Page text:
How to setup Kubernetes cluster on AWS Cloud


In this article, I am going to setup a Kubernetes cluster on AWS cloud environment up for which I am going to use a tool called KOPS.

What is KOPS? kops is an opinionated provisioning system with

  • Fully automated installation
  • Uses DNS to identify clusters
  • Self-healing: everything runs in Auto-Scaling Groups
  • Limited OS support (Debian preferred, Ubuntu 16.04 supported, early support for CentOS & RHEL)
  • High-Availability support
  • Direct provision or terraform manifest generation


As a part of the setup, I would need an Ubuntu or Debian instance with latest updates and other supporting utility/tools like AWS-CLI, S3 bucket, Hosted Zone on Route 53 and a registered domain. In this article, I am going to use Ubuntu instance to launch my cluster.

Ubuntu EC2-instance

Let me launch an AWS EC2 Ubuntu instance and update with the latest packages.

$sudo apt-get update

$sudo apt-get -y upgrade


kops installation

I have downloaded the latest version of kops and changed the permission before moving it to /usr/local/bin

$ wget -O kops$(curl -s | grep tag_name | cut -d '"' -f 4)/kops-linux-amd64

$ chmod +x kops

$ sudo mv kops /usr/local/bin/


kubectl installation

I have downloaded the latest version of the kubectl and changed the permission before moving it to /usr/local/bin

$ curl -LO$(curl -s
$ chmod +x kubectl
$ sudo mv kubectl /usr/local/bin


I have installed AWS CLI to access the AWS instance from the command line to create Kubernetes cluster.

$ sudo apt-get install python-pip
$ pip install --upgrade pip
$ sudo pip install awscli

IAM user creation

On AWS console, I have created a new IAM user (for example kops) with full access and saved the access keys as it would be used to configure the AWS CLI. Then I have copied both AWS access key ID and AWS secret access key for later usage.

On the EC2 instance, I have configured the newly created AWS IAM user with following commands

$aws configure

AWS Access Key ID [None]:  AWS Secret Access Key [None]: Default region name [None]: < Optional : Please enter the region or blank for default>
Default output format [None]: < Optional : Please enter the output format or blank for default>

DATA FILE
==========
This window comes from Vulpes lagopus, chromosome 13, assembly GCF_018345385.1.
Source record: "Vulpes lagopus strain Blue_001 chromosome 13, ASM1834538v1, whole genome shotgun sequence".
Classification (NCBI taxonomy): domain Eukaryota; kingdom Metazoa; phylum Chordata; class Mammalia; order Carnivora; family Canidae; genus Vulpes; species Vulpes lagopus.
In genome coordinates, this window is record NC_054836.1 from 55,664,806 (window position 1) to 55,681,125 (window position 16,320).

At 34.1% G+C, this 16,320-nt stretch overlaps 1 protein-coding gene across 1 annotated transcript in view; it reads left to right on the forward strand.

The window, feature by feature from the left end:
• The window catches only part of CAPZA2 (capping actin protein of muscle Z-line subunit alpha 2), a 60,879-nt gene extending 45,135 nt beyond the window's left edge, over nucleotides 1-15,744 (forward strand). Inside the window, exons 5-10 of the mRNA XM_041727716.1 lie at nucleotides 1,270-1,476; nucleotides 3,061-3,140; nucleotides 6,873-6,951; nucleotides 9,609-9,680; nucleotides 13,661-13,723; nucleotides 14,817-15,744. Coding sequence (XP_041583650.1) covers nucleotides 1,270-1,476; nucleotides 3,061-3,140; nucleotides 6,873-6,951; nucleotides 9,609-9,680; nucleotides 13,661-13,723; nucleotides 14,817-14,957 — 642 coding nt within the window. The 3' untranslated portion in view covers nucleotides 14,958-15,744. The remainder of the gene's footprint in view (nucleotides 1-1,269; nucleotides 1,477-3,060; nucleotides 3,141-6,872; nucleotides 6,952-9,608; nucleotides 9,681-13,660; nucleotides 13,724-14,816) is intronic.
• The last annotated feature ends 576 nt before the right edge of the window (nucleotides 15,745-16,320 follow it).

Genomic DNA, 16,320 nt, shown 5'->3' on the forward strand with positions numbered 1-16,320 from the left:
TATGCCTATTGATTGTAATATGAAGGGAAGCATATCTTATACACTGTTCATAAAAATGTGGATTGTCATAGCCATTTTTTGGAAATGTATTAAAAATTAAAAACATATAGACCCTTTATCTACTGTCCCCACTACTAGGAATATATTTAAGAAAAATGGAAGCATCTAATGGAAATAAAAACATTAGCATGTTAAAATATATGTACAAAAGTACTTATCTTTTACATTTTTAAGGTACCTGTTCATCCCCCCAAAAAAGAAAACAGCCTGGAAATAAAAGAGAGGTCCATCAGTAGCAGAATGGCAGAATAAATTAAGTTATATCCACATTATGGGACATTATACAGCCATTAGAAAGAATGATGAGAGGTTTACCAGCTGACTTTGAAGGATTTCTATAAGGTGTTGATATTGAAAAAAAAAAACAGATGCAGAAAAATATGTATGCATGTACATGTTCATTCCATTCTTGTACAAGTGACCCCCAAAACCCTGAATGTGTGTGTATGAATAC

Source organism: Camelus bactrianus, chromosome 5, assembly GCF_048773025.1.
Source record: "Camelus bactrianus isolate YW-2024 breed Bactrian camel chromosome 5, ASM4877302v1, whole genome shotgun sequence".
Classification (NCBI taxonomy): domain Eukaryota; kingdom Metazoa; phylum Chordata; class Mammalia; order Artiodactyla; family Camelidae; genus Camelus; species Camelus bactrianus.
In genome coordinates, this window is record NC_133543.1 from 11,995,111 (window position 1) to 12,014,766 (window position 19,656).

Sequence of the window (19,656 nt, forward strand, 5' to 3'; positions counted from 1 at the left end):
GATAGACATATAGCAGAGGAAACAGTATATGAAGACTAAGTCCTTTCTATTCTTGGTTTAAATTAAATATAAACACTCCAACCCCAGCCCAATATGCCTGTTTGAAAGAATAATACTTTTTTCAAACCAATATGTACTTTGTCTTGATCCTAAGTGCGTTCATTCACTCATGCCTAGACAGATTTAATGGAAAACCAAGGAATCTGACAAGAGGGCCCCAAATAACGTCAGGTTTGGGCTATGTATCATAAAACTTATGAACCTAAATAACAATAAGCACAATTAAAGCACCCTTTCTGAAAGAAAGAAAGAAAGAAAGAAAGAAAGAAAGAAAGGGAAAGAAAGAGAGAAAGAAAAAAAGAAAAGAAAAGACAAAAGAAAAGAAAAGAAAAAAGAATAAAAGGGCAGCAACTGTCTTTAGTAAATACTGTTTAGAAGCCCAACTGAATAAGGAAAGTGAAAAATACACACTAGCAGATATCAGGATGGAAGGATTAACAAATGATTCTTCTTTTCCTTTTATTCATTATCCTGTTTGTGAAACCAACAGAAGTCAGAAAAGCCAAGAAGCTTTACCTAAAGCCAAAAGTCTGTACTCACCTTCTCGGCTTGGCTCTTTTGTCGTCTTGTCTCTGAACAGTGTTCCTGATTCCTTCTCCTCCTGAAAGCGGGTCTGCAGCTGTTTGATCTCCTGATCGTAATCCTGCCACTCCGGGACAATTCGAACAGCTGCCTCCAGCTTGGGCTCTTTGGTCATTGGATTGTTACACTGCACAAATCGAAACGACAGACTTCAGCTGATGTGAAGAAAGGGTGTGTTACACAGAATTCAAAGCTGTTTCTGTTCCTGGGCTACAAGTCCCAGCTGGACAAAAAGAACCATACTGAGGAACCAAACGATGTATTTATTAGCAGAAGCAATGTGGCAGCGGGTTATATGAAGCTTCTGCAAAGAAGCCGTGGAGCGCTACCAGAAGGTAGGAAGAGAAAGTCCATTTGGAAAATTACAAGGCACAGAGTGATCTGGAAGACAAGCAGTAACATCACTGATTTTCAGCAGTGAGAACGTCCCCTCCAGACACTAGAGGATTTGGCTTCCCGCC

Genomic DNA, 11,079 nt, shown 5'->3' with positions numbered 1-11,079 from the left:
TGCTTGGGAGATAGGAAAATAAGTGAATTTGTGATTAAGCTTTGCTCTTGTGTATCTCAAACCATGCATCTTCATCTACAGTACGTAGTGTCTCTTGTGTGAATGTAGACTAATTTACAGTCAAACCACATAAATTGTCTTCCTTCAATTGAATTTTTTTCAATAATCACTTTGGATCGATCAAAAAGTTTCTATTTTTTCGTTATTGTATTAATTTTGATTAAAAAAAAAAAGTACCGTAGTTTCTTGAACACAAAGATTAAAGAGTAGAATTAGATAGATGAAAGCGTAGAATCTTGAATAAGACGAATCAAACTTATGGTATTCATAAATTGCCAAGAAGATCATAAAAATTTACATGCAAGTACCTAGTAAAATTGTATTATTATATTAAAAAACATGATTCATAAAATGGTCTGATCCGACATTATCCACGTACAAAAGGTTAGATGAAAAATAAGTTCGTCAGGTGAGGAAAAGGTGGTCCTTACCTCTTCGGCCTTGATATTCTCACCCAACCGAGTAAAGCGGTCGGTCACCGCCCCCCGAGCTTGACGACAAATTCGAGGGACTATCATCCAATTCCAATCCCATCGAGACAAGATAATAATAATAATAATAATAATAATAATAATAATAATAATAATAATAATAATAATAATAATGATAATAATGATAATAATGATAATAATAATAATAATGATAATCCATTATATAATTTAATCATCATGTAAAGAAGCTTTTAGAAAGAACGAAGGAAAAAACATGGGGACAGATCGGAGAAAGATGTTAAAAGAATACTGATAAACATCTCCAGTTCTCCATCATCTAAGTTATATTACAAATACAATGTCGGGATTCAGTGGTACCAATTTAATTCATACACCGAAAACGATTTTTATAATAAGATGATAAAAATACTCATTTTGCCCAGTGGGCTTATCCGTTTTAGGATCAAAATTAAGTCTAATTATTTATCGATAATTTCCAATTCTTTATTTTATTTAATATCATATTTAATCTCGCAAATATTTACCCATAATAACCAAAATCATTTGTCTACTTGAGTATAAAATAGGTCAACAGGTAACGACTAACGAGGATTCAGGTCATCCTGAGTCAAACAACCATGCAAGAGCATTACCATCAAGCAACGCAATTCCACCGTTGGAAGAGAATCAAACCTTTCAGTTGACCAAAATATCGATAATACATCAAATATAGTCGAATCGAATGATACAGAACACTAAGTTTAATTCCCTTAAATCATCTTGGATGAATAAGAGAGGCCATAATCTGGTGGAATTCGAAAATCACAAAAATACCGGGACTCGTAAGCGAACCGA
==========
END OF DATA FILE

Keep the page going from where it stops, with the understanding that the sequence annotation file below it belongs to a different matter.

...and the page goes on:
On the same the EC2 instance, I have generated a key pair for AWS EC2 user. It will be used to connect to the kubernetes cluster which I am going to create. In my case, as it is Ubuntu user the ssh keys by default are stored in .ssh folder of the user home directory.

$ ssh-keygen

Domain creation

I have created a domain for the cluster user “kops” and DNS for discovery which will be used inside the cluster and to reach the kubernetes API server from the client. It should have a valid DNS name. I recommend using a subdomain for the cluster configuration.

An existing domain or a new domain can be used. In this example, I have created a new domain and hosted it on which is a free domain provider.

Domain registration on /

I have registered a new domain on with the name which I going to use for my Kubernetes cluster.

alt text

Create Hosted Zone

On AWS console, I have created a new Hosted zone on router 53. I have logged into AWS console, navigate to router53 DNS management and created new Hosted Zone. It’s advisable to create a subdomain. This creates a set of name servers which can be copied for later usage. I have copied the name server details which starts with,,,

alt text


These NameServer (NS) values should be updated on the domain service provider. In this setup, I have updated the NS details on


alt text



S3 bucket creation

I have created a new S3 bucket with a meaningful name (for example “kopsclusterdemo”) which is used to store the cluster state. Kubernetes uses S3 to store the cluster details like configuration, keys, etc.

With this, all the pre-requisite has been setup and the environment is ready to create and launch the Kubernetes cluster.

Kubernetes cluster creation

For learning purpose, I have chosen the t2.micro which is a free EC2 instance. I have executed the below command to create the kubernetes cluster with one master and 2 worker nodes.

$ kops create cluster --state=s3://kopsclusterdemo --zones=eu-west-2a --node-count=2 --node-size=t2.micro --master-size=t2.micro

$kops update cluster --yes --state=s3://kopsclusterdemo


It takes a couple of minutes for the Kubernetes cluster to get created. To confirm whether the Kubernetes cluster got created I have used the below command to list the cluster details.

$kops get cluster --state=s3://kopsclusterdemo

Cluster node details can be listed by issuing the below command.

$kubectl get node


In this article, the details to install and configure Kubernets cluster on AWS has been provided.



Transformation consultant with a broad experience on Blockchain, Agile-DevOps, Containerisation, Cloud Architecture, Microservices.

Leave a Reply

Your email address will not be published. Required fields are marked *